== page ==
In March 2023, the Washington Post detailed how a group of Catholic conservatives spent millions of dollars de-anonymizing mountains of data to identify priests who were using phone apps that facilitate sexual hook-ups, like Grindr and Tinder. The most public of the targets was Msgr. Jeffrey Burrill, who was General Secretary for the U.S. Conference of Catholic Bishops when he was outed in such a sting a couple of years ago. This story reveals an ongoing problem for both priests and bishops.
Progressive Catholics were uncomfortable with the revelations. Michael Sean Winters said the sting was “creepy.” James Martin, SJ, noted on Twitter that it targeted gay priests rather than all the unchaste people who work for the Church. Both observations are true, but is there anything more to say about the ethics of the sting itself?
Conservatives defended the sting on moral grounds. But their moral analyses were largely consequentialist. R. R. Reno, the editor of First Things, emphasized the importance of promoting clerical sexual integrity. The stings provide “useful and important information.” He analogized the sting to reporting a drunk priest you see stumbling out of a bar. Maybe—but only if you put a hidden camera monitored by the ecclesial vice squad at every bar within a hundred miles of his rectory. Francis X. Maier, the former speechwriter for Archbishop Charles Chaput, took a similarly consequentialist stance, fuming over the priests’ violation of their promise to remain celibate. He also noted that the means used to detect the priests were not against the law and observed that, in any case, everyone is invading other people’s digital privacy these days.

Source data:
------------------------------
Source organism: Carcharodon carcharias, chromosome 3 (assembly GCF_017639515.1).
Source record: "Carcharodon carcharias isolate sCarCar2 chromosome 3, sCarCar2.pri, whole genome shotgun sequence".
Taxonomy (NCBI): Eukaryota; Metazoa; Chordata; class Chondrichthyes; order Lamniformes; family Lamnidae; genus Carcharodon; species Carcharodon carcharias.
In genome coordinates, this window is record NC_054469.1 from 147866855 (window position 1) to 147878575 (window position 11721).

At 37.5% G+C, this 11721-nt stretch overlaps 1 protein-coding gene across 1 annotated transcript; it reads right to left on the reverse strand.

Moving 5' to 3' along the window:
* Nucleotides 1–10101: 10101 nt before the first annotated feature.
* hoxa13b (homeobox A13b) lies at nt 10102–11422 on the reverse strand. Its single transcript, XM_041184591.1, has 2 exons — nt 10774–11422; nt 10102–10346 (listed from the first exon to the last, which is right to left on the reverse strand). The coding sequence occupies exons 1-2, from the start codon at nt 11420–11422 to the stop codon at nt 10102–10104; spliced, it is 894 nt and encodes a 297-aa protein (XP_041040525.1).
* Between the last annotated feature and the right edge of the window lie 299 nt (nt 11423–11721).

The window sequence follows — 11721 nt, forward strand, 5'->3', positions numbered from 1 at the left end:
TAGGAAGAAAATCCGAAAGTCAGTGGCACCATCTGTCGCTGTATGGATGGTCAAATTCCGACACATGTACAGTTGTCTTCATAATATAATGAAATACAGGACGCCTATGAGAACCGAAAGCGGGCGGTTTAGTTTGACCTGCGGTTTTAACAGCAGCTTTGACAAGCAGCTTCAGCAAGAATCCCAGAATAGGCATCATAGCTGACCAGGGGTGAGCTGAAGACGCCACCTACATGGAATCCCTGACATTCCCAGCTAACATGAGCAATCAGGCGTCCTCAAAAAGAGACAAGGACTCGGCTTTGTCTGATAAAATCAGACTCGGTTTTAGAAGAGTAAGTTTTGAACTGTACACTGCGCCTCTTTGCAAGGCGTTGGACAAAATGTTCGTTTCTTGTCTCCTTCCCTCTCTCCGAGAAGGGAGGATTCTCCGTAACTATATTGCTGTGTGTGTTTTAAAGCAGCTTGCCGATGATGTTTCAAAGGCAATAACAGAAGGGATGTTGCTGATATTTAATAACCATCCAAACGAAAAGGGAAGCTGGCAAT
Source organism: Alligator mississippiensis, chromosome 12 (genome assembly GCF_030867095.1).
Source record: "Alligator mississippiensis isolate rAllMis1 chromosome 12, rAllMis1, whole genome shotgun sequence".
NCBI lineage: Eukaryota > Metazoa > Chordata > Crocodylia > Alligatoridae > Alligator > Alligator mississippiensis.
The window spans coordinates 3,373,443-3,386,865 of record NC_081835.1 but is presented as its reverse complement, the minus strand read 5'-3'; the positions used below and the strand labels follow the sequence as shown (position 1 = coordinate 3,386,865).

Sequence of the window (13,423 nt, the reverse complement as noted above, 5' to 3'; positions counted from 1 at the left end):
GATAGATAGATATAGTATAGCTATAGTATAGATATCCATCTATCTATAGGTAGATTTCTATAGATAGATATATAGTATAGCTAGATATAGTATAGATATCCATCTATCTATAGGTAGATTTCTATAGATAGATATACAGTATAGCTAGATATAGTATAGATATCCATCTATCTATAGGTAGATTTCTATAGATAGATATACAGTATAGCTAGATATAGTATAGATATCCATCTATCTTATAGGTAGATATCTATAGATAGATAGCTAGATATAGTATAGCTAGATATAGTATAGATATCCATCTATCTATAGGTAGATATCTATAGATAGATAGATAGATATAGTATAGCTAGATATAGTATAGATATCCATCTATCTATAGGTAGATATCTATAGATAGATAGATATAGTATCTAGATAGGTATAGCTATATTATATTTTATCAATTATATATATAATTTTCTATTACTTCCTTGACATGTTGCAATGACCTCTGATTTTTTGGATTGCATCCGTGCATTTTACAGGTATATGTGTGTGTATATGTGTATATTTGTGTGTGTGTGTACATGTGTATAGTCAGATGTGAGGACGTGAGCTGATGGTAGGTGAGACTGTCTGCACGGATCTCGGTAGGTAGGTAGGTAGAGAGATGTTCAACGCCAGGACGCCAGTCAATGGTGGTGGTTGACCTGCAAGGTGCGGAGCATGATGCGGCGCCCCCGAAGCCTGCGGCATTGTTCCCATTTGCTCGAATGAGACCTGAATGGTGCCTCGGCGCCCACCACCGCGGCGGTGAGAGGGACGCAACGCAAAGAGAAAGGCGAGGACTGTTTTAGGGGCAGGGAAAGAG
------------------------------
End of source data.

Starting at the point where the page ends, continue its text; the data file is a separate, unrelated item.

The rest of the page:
This was ironic, given Maier’s work as a pro-life activist. The fact that certain procedures are legal doesn’t make them moral. And the fact that a practice is rampant doesn’t mean that it is fit for Catholics. And as Reno surely would attest in other circumstances, we need to pay attention to the morality of the means, not just the morality of the ends we seek. So the question is this: Is it moral to spend millions of dollars to turn peoples’ cell-phone data into a tracking device for wayward clerics?
One problem is the money spent on this surveillance project. Would not it have been better to devote this money to the corporal works of mercy? A defender could respond that the sting is a spiritual work of mercy, in that it permits the Church to identify and admonish the sinner. But does such an argument really work? In the Catholic tradition, admonishing a sinner presupposes a face-to-face relationship between the admonisher and the admonished, a relationship that is premised on equality in Christ. But the sting treats the unnamed people at the end of the data like targets, not like brothers in Christ. The process does not admit of equality, just as there can be no equality between a hunter and his prey.
Maier claims that priests who break their promises of celibacy don’t have a right to privacy. This claim is distorted, both morally and theologically. Morally, it is putting the cart before the horse. You can only tell who’s breaking those promises by violating that right. Theologically, the Church recognized some right to privacy for sinners by abandoning the requirement for public atonement in the fourth century.